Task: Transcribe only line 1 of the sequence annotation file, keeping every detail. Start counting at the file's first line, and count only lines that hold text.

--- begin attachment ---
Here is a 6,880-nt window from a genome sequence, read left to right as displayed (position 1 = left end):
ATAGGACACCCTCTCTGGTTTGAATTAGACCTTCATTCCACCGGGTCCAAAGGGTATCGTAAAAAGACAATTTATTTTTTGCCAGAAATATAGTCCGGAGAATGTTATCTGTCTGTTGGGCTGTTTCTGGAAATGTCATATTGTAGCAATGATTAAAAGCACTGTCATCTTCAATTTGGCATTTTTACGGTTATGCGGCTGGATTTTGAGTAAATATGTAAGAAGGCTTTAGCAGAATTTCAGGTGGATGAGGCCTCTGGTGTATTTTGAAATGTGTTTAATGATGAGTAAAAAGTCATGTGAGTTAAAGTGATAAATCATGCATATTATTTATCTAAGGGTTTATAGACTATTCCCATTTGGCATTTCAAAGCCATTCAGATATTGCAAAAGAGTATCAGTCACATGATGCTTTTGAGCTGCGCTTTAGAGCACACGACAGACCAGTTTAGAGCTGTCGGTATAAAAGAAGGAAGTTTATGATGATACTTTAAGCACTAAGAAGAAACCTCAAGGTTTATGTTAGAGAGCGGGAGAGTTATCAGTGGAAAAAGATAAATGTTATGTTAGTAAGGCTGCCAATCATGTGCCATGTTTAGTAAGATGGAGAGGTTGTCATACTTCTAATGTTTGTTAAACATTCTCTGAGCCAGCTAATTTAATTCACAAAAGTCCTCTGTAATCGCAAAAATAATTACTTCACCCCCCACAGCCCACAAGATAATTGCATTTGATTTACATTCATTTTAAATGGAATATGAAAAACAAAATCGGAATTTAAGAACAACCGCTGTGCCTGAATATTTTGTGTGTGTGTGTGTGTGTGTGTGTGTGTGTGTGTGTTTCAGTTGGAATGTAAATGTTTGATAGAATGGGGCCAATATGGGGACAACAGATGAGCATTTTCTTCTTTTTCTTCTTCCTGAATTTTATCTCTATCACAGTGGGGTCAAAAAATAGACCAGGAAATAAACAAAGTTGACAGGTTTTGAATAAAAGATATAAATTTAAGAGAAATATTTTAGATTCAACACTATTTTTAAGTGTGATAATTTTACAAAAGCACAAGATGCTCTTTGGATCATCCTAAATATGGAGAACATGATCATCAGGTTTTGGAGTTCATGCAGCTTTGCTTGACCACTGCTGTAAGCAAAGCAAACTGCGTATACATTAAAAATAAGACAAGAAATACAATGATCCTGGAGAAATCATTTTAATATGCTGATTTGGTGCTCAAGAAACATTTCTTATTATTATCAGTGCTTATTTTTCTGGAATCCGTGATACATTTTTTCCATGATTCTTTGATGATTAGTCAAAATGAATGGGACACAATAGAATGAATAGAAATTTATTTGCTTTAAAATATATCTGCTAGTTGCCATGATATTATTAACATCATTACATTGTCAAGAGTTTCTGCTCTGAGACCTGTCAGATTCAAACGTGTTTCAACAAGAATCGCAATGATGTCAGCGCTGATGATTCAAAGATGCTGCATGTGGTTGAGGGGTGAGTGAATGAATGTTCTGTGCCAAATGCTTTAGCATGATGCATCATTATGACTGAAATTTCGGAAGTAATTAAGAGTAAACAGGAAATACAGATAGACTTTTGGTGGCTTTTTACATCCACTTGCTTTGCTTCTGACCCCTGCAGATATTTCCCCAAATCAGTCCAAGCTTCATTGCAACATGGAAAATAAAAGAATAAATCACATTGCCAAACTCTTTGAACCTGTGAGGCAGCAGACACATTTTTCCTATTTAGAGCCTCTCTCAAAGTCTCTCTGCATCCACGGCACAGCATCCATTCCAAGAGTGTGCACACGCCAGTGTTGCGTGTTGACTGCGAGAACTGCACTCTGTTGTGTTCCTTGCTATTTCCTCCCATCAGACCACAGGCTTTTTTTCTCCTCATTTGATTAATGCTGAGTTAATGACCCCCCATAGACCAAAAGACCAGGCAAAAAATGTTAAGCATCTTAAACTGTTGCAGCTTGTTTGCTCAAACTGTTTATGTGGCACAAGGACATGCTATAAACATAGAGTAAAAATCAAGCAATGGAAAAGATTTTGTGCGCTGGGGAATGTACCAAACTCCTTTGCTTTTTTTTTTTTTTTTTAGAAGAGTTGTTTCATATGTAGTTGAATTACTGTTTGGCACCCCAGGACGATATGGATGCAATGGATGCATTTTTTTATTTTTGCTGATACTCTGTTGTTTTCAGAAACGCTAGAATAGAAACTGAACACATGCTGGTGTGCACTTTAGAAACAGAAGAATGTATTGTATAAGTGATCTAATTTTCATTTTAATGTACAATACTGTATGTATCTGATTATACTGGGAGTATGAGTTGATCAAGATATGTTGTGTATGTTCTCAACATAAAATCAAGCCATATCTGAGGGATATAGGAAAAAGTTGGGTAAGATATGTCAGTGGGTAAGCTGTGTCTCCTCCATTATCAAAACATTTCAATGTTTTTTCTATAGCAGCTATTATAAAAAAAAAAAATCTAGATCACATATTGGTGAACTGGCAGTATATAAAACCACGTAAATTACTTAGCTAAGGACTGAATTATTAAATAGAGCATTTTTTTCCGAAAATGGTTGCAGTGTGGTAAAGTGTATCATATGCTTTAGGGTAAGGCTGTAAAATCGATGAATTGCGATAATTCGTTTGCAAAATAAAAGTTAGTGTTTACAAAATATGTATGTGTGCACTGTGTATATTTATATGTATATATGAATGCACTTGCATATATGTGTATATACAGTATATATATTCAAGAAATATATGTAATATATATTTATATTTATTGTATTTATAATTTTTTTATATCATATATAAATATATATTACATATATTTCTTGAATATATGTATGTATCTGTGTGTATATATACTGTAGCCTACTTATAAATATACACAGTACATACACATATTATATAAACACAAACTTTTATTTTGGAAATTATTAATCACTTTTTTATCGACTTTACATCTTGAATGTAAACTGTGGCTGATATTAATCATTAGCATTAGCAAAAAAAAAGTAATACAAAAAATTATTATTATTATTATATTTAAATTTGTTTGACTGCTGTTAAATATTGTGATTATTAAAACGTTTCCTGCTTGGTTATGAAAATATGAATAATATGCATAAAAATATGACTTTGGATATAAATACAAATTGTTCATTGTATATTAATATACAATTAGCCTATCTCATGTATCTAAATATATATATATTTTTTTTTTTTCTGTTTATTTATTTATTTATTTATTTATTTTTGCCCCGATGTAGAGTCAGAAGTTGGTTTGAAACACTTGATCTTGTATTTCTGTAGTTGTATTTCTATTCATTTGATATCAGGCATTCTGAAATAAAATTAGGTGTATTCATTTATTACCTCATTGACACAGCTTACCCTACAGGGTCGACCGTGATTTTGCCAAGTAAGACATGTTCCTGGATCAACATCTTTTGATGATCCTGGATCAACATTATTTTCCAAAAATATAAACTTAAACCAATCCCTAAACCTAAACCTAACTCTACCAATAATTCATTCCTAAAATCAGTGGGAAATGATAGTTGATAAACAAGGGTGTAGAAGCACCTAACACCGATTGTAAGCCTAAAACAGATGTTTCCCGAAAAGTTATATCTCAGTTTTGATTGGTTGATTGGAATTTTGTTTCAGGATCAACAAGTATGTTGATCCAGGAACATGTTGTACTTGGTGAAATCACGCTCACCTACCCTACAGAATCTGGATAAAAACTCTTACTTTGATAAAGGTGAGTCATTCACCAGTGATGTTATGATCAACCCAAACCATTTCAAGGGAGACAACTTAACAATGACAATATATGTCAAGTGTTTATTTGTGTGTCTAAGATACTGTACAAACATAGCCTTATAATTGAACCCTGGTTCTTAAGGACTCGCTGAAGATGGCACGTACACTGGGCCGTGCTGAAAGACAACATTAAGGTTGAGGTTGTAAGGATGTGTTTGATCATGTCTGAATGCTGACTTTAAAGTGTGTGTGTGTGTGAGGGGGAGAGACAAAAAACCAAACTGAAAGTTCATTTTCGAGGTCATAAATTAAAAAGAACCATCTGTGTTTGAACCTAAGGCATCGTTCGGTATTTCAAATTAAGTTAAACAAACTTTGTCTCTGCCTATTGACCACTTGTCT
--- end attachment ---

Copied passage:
Here is a 6,880-nt window from a genome sequence, read left to right as displayed (position 1 = left end):